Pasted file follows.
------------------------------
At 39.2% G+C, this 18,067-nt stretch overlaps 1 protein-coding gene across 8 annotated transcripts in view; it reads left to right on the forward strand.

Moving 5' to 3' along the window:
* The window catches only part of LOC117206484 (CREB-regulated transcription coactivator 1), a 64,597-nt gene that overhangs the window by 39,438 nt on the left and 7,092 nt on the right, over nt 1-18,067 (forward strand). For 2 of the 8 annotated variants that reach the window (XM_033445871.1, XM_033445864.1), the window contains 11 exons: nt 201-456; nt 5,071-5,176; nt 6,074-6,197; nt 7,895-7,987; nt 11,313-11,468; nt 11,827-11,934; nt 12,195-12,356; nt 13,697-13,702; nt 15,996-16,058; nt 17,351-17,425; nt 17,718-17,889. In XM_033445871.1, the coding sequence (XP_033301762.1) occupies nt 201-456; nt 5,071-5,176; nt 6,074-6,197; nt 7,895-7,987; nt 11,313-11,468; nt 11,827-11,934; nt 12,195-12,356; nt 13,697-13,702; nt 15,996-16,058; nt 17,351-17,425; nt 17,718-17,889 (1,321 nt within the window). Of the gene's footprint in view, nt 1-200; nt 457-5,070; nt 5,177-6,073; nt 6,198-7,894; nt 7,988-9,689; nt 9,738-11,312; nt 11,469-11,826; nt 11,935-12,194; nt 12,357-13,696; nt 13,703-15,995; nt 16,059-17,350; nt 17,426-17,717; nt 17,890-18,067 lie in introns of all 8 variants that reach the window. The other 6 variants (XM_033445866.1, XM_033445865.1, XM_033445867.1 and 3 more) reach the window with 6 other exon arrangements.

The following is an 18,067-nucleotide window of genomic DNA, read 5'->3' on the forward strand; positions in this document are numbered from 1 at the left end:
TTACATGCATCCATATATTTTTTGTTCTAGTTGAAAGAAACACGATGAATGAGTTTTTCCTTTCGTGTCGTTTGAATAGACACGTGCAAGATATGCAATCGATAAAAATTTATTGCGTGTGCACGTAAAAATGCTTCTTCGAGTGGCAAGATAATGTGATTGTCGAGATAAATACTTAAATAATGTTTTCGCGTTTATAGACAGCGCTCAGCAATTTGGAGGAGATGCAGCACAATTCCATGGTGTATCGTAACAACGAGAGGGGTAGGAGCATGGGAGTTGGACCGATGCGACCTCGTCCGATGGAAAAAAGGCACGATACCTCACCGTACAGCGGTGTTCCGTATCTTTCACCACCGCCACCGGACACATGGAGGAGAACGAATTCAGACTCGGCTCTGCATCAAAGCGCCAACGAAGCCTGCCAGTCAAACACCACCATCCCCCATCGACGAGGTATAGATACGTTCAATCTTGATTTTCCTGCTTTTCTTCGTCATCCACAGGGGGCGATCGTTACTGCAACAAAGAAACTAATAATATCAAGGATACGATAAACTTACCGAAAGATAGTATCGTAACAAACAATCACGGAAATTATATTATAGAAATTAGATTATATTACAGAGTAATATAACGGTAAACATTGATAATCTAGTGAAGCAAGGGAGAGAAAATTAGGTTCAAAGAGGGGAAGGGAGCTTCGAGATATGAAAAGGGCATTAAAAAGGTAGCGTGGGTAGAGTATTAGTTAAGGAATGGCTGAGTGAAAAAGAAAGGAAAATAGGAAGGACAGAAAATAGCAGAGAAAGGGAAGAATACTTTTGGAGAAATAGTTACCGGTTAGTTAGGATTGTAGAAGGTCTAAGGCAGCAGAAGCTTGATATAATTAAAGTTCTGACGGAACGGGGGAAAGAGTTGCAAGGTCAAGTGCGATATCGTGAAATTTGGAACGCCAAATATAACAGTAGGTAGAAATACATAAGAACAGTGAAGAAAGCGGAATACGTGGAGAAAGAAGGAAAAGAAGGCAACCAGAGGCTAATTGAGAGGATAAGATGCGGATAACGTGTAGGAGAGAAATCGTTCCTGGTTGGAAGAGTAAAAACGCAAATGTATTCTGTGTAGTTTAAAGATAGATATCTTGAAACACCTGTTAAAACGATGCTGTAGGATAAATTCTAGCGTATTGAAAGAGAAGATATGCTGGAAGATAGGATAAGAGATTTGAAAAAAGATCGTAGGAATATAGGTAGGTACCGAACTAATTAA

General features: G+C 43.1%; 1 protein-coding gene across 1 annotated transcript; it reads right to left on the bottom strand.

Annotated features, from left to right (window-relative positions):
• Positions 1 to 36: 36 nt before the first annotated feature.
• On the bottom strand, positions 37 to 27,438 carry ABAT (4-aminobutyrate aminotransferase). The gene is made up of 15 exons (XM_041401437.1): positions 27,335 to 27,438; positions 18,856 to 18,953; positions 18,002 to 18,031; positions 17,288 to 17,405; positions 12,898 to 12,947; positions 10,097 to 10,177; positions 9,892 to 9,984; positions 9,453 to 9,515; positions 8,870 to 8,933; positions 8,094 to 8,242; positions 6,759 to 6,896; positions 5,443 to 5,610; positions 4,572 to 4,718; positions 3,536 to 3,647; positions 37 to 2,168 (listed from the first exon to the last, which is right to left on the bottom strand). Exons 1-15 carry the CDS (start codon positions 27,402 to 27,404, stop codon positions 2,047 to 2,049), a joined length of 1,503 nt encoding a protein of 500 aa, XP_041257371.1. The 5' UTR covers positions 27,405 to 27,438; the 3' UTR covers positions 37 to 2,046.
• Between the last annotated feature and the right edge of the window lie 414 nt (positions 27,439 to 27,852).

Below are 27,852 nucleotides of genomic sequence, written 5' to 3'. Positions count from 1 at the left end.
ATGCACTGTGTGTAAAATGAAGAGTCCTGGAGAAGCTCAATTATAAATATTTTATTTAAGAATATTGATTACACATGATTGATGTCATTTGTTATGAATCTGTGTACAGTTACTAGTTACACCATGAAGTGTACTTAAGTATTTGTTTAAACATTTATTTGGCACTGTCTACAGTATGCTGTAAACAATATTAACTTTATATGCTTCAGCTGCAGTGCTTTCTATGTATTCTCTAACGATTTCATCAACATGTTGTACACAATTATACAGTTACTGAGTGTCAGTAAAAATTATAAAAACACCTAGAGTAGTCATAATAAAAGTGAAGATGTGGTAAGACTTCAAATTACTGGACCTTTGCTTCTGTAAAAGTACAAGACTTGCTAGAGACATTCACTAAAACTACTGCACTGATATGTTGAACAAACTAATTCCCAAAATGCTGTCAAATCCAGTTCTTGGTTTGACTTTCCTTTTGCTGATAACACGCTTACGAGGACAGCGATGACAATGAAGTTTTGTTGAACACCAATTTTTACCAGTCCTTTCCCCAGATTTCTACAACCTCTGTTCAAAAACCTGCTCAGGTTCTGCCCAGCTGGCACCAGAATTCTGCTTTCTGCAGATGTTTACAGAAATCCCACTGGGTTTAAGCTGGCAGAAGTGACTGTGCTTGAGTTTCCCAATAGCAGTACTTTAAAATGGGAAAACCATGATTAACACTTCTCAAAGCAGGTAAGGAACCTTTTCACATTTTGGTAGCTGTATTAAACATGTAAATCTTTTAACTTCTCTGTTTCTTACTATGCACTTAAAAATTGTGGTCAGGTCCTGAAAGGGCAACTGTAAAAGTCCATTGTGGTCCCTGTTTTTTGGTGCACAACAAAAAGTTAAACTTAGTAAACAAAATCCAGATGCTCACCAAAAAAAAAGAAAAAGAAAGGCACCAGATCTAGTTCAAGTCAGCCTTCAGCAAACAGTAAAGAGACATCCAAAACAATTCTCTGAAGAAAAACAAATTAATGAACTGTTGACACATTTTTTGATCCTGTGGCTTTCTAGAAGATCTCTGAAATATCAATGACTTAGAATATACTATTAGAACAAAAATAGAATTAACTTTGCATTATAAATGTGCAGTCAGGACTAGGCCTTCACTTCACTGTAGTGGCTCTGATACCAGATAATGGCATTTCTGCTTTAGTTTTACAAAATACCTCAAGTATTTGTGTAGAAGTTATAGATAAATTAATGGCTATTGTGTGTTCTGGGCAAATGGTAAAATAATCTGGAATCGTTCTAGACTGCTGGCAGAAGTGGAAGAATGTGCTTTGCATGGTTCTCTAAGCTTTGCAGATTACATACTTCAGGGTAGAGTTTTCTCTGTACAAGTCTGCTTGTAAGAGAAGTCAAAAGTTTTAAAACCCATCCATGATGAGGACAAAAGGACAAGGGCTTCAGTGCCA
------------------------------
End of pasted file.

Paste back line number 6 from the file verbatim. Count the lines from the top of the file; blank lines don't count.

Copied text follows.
General features: G+C 43.1%; 1 protein-coding gene across 1 annotated transcript; it reads right to left on the bottom strand.